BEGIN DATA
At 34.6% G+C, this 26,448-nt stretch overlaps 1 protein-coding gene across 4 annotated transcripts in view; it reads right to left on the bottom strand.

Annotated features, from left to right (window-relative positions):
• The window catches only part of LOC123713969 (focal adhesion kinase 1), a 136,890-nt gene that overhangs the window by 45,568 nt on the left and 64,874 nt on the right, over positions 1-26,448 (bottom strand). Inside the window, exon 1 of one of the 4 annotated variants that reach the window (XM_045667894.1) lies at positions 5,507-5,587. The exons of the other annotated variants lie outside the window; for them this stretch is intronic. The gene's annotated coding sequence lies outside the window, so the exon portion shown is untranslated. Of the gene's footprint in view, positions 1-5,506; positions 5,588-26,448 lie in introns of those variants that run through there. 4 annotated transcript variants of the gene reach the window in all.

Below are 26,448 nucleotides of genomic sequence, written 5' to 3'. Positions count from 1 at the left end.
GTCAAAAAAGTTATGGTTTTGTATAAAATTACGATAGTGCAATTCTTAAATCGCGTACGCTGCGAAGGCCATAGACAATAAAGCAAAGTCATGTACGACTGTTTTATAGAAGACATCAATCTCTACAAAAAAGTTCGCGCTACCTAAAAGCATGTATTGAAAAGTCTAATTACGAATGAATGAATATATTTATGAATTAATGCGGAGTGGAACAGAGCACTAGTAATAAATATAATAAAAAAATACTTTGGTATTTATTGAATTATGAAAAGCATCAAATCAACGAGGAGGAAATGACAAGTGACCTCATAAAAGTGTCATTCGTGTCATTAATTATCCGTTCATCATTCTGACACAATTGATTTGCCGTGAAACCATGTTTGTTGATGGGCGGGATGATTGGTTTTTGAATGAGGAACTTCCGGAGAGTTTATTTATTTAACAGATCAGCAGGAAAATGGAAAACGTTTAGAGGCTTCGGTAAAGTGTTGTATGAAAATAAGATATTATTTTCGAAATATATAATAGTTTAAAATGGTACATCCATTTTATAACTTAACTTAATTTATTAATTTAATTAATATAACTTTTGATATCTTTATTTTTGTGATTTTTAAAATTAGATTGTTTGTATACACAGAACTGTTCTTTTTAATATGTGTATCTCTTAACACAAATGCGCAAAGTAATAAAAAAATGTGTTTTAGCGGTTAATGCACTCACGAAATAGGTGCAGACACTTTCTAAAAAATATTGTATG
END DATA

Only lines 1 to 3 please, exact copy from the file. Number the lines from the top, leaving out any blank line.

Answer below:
At 34.6% G+C, this 26,448-nt stretch overlaps 1 protein-coding gene across 4 annotated transcripts in view; it reads right to left on the bottom strand.

Annotated features, from left to right (window-relative positions):
• The window catches only part of LOC123713969 (focal adhesion kinase 1), a 136,890-nt gene that overhangs the window by 45,568 nt on the left and 64,874 nt on the right, over positions 1-26,448 (bottom strand). Inside the window, exon 1 of one of the 4 annotated variants that reach the window (XM_045667894.1) lies at positions 5,507-5,587. The exons of the other annotated variants lie outside the window; for them this stretch is intronic. The gene's annotated coding sequence lies outside the window, so the exon portion shown is untranslated. Of the gene's footprint in view, positions 1-5,506; positions 5,588-26,448 lie in introns of those variants that run through there. 4 annotated transcript variants of the gene reach the window in all.